Located on the Ohio River across from Boone County, Kentucky, and Cincinnati, Rising Star was a gem in its heyday, generating $50 million of cash flow on $160 million of revenue, equivalent to the entire revenue of Full House today.
But two competitors later opened to the north and south of the property, located near bridges delivering people from Kentucky and Ohio. That drove Rising Star’s cash flow down to just $2.7 million.
Full House data show that Indiana residents living near Rising Star are dropping about $150 a year on gaming at the casino. Kentucky residents though were losing just $4 a year, indicating they were doing the majority of their gambling at the other two casinos closer to home.
Boone County, with a population of 120,000, is just 2,000 feet from the casino across the Ohio River but an hour’s drive. Building a bridge was out of the question. It would require years of approvals and possibly tens of millions of dollars in construction costs.
But with the potential upside from Kentucky residents so promising, Lee chose the only alternative. He decided to revive ferry service across this part of the river that died out decades ago when the bridges were built.
After two years of lobbying for the $1.5 million project, Lee aims to open the ferry service for the July Fourth weekend. The time is dependent on U.S. Army Corps of Engineers giving permission by mid-March as promised.
The ferry, possibly the first owned by a U.S. casino, would hold 10 cars and make one round trip every 10 minutes. Lee’s response to analysts’ questions during a March 1 conference call shows how important the project is to the struggling property.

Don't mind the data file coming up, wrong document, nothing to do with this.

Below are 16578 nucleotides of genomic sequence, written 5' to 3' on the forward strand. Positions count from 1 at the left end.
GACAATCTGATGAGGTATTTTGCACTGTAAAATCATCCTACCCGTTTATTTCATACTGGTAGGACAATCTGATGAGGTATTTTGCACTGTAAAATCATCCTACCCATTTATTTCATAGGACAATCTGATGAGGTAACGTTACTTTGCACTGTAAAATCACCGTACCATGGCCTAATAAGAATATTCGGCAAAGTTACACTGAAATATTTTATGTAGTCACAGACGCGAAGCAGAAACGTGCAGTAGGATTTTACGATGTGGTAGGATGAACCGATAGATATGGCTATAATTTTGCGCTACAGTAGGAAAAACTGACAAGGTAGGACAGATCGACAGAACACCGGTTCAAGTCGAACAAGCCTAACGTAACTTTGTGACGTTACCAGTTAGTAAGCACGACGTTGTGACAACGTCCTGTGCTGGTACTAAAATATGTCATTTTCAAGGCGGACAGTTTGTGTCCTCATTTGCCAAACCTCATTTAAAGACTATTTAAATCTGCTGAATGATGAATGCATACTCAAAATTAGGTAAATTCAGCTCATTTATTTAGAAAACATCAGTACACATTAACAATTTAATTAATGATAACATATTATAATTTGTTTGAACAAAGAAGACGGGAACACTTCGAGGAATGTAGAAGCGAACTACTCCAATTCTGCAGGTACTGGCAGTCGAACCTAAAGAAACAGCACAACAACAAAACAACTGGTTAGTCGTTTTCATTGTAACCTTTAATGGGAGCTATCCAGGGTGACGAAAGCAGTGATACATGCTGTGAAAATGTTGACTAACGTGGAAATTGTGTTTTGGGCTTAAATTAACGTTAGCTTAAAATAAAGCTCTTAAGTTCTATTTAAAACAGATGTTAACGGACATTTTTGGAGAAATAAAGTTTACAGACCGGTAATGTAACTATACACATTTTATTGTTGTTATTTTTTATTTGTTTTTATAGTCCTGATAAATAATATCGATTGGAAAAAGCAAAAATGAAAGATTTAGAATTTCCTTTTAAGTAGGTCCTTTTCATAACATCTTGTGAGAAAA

‘’If they don’t (come through on time), I am going to be in a tent in front of the Corps of Engineers office in Louisville on (Friday), and I will sit there until they give us the permit,’’ said Lee, who stepped down from Pinnacle in 2009 after an outburst with a government official.
The company now expects to receive the permit next week, Fanger said.
And much like with Silver Slipper, Lee wants to create a sense of arrival for those traveling by ferry. He is upgrading an old pavilion on the property with trees, new flooring and street lights.
Replicate Pinnacle success
Lee is trying to replicate at his new Colorado property the winning strategy he used at Pinnacle.
When he ran that regional gaming company, Lee decided to invest $370 million to build the largest casino resort in Lake Charles with 700 rooms.
The executive knew that Houston residents were making the two-hour trip to Lake Charles to play slots and table games. Lee figured they would prefer to stay the night if there were more to do than gamble.
The calculation proved correct. A decade on, the property generates about $150 million in cash flow, he said.
“It was the right call to realize that people traveling that far want something more than just gambling. That’s the same evolution of Las Vegas in the last 30 years,” he said.
“And yet, when you look to Cripple Creek, it doesn’t have that today. It really is just a town with slot machines. So we’re making basically the same bet we made in Lake Charles.”
Denver and Colorado are just as close or closer to Cripple Creek as Houston is to Lake Charles. The combined population surrounding Cripple Creek is about 5 million compared with 6 million for Lake Charles.
If Lee can deliver on Cripple Creek it will “put the company on the map” of gaming operators, he says.
That will give Lee more than just bragging rights. It could lift the valuation of his company closer to that of bigger names, generating wealth for his investors as well as himself.